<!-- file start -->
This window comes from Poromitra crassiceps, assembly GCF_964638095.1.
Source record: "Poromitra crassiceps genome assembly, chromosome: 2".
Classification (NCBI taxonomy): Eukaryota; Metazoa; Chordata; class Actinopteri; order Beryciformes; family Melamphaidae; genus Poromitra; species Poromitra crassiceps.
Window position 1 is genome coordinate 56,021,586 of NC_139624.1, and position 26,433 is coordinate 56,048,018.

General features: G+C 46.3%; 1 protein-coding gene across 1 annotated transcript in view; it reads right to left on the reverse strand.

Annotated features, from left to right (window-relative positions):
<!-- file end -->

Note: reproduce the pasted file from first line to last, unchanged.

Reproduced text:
This window comes from Poromitra crassiceps, assembly GCF_964638095.1.
Source record: "Poromitra crassiceps genome assembly, chromosome: 2".
Classification (NCBI taxonomy): Eukaryota; Metazoa; Chordata; class Actinopteri; order Beryciformes; family Melamphaidae; genus Poromitra; species Poromitra crassiceps.
Window position 1 is genome coordinate 56,021,586 of NC_139624.1, and position 26,433 is coordinate 56,048,018.

General features: G+C 46.3%; 1 protein-coding gene across 1 annotated transcript in view; it reads right to left on the reverse strand.

Annotated features, from left to right (window-relative positions):